So what, ultimately, does this mean for Eredan? It means a life in comparative safety, punctuated by short periods of terror when Something came over the mountains. It means the local friendly people are the Dwarves, who are notably secretive, and are probably only glimpsed occasionally (bear in mind that Gundabad is by way of being a holy site - they wouldn't be inviting in visitors, you know?). It means that there are constant, disturbing rumours from the south of the Men of Westernesse, who come in their great ships, cutting down the ancient forest, and while they aren't exactly out to get the inhabitants, they're not exactly here to make friends, either. It means the elves are a constant presence - but already slightly unearthly. Both the humans - who, 1500 years ago, stopped their march west and settled in the Vale of Anduin - and the elves - Silvan folk who halted in the same place even longer ago, led by the Sindarin King Oropher (who claims to have escaped from that mythical western land before it sank) - are 'backwards', never having lived alongside the Noldor or the Edain.
On the plus side, both Oropher and the Dwarves would have made some effort to teach the humans basic sanitation. Eredan and his relatives aren’t Edain - they don't have the extended lifespan of the Numenoreans - but he is still hale in his fifties, and his parents have lived into their seventies. They have a farm, and while Eredan still lived with them, his ‘job’ was to help tend it. But in his late twenties, he began to give heed to the stories he was hearing, by way of the Dwarves, or maybe the woodland elves - second- or third-hand, at any rate. Stories of the Numenoreans, about their encampments and their logging down in the south, and have him decide he's going to go and see them - or, more accurately, see what they’ve got that he could ‘borrow. Maybe even one of their legendary swords?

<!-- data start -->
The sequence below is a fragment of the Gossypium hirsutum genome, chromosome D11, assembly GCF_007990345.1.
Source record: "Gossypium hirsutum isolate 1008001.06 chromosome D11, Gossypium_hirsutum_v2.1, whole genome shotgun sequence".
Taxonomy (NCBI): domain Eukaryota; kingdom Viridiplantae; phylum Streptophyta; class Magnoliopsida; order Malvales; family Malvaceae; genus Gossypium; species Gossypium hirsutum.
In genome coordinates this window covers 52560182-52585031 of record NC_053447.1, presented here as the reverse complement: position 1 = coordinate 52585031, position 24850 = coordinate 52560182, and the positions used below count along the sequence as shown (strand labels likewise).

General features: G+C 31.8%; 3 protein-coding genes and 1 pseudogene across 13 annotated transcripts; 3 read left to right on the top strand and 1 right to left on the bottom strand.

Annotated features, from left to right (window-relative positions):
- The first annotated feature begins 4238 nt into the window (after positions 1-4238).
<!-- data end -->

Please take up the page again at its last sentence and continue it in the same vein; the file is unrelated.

So he went south. He hiked down Anduin, passing by such places as the High Pass (and a party of Noldor from Eregion, tall and actually quite scary, with stars in their gaze...), and Lorien/Khazad-Dum, until finally he entered the ancient woodlands of the south (of which Fangorn is just the northern reach - but the Ents are a power in the world, too...). Finally, passing over open fields through what would later be the Gap of Rohan, he reached the river Greyflood, and the Numenorean city at Tharbad, or maybe the haven at Lond Daer...
... only to find that the Men of the West aren't even as nice as rumour would have it. They are, basically, stuck-up, convinced of their own superiority, prone to treating the locals as little more than slaves. And the worst part is, they're right about how much better they are... about all Eredan can do is get a job as a lumberjack (because the Numenoreans, they love their trees).
So now you have an angry, serious man with a knack for going unseen, in the employ of the most powerful nation in the world. And he's cutting down the ancient forests (which means he might well run into Ents), and he still wants one of those swords - and there's not really enough food in the work camps, and 'them in the city' have so much, they wouldn't miss a little…
And right there, you have the kernel of a story. Despite the lack of information about Eredan and his people, we can build an entire tale out of him.